Written by Ron Scaglia Friday, 01 February 2013 00:00
Following a series catalytic converter burglaries at several Nassau County LIRR stations, car thieves may be targeting not only what’s inside your car but also what’s underneath it.
On Jan. 11, the catalytic converter was stolen from a 2005 Toyota Sequoia that was parked at the Long Island Rail Road Massapequa Train Station, the fourth instance at the station since June and the second over a three-day interval.
According to Westbury Village Mayor Peter Cavallaro, a similar incident was reported at the Westbury LIRR station a few weeks ago.
“We had a conversation with our precinct. You can just crawl underneath the rear of the car and wrench it off. It’s not like you have to open up the hood or anything like that,” said Cavallaro.
These thefts continue an unsettling pattern in the local area. Five cars that were parked at the Wantagh station between July and December had the catalytic converters stolen, as did a Hyundai Sonata that was parked at the LIRR station in Seaford recently.
Sgt. Veverka, of the Seventh Precinct, explained that these incidents in Massapequa have occurred during the day. The law enforcement official stated that thieves are targeting catalytic converters because they are quite valuable.
“These are worth thousands of dollars in the scrap yards, “ Sgt. Veverka commented.
According to a Seventh Precinct flyer, catalytic converters are stolen and the platinum is extracted, refined and then sold for over $1,400 per ounce. The most popular targets are late 1900s and early 2000 Toyota SUVs. The four vehicles targeted in Massapequa were a 2002 Toyota Sequoia, a 2005 Toyota Sequoia, a 2007 Toyota Sequoia and a 2007 Suburban.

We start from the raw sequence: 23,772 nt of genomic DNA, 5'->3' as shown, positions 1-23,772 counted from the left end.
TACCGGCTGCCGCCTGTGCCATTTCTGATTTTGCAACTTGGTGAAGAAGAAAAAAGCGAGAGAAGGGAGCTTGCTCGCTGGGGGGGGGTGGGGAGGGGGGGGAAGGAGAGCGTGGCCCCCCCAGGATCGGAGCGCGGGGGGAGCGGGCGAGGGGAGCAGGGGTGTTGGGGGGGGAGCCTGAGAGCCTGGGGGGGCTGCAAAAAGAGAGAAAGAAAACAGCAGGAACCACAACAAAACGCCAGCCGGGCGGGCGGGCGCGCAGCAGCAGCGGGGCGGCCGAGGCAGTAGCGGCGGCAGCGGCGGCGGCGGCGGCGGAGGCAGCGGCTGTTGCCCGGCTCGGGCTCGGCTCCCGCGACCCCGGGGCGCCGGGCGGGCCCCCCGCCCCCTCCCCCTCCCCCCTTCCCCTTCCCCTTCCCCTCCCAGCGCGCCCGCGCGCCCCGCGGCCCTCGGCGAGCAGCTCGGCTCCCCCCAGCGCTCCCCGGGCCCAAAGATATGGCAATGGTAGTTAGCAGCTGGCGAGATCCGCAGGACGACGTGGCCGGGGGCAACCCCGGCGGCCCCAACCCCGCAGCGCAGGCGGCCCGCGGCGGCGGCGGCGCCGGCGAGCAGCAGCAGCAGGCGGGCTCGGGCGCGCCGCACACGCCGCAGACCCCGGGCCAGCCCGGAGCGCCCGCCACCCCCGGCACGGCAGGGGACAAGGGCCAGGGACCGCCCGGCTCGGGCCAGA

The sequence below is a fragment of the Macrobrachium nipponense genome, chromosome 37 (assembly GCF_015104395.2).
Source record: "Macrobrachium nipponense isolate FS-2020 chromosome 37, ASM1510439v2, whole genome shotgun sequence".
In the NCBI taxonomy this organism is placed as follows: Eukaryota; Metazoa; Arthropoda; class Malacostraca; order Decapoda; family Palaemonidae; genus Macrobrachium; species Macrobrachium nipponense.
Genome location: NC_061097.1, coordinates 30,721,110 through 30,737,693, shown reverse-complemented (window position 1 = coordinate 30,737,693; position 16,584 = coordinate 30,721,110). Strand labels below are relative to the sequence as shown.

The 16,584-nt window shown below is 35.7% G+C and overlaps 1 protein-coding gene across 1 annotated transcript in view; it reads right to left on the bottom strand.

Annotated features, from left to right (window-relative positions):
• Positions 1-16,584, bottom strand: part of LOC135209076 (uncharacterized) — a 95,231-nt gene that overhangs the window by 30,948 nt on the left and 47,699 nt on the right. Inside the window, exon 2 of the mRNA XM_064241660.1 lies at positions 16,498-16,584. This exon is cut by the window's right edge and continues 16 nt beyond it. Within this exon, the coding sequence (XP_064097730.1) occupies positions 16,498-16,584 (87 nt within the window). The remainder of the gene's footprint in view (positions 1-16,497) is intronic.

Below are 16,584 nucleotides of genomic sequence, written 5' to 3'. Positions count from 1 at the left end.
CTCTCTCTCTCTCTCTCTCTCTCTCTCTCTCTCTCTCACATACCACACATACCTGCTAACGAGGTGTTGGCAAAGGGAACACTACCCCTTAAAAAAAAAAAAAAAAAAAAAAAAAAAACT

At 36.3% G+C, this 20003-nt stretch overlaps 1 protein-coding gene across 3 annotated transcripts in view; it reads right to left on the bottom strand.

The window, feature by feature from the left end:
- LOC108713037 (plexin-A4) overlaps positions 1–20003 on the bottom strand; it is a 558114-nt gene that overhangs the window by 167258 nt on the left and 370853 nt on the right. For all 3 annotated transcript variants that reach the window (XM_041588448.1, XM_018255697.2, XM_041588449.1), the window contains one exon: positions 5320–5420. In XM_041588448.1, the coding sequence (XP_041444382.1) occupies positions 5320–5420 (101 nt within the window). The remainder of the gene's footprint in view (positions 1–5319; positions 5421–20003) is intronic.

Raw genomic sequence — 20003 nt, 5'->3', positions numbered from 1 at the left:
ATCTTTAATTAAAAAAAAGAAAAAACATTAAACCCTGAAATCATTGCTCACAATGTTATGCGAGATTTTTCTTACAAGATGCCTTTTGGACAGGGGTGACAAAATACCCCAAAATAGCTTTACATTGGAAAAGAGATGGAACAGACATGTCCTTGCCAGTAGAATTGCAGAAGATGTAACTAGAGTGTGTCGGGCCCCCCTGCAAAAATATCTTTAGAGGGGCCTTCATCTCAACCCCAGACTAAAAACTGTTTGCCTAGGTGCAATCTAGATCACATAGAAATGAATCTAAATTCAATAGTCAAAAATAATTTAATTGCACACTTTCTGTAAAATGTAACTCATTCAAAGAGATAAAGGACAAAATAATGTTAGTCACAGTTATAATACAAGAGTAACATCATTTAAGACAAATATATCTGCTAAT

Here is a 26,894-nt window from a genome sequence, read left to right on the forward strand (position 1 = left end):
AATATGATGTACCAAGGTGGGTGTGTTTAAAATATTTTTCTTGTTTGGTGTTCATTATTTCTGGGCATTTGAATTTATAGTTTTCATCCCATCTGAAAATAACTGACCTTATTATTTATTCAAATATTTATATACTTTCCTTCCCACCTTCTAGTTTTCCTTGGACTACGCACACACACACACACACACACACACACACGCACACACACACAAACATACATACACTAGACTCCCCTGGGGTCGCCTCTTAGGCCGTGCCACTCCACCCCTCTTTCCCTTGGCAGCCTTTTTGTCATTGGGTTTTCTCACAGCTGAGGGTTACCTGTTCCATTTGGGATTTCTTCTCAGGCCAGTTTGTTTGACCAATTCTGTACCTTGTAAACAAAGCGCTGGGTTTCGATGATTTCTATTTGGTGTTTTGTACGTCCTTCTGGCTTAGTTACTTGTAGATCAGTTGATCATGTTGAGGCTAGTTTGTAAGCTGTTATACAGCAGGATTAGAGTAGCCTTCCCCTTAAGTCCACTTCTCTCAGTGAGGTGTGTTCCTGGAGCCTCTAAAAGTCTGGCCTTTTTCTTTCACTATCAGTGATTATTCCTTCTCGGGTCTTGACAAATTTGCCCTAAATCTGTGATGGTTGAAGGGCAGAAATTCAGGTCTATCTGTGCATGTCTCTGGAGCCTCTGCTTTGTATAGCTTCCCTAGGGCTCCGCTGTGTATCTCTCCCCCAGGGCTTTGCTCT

After Toyota, other vehicles targeted are Hyundais, Nissans and Kias. Of the nine catalytic converter thefts in Seaford, Wantagh and Massapequa, six involved Toyotas, three have been Hyundais and one was a Mitsubishi. SUVs are popular targets because of their accessibility to the undercarriage.
While Toyotas are the most frequent target, the police warn that any vehicle built after 1975 is a potential target and that there is an overall upward trend in these types of thefts across Nassau County.
Veverka also added that there has been an increase in the larceny of items left in automobiles. However, unlike the catalytic converter thefts, which vehicle owners can do little to deter, the sergeant explained that this type of crime can be prevented with just a little bit of effort from vehicle owners.
“What’s senseless about this, it’s so easily combated at your level,” Veverka told the audience. “Ninety-nine percent of the cars where stuff is taken are from cars that are unlocked. One percent is broken windows. These are people walking up and down the street trying door handles. They’ll take anything from expensive electronics to small change.”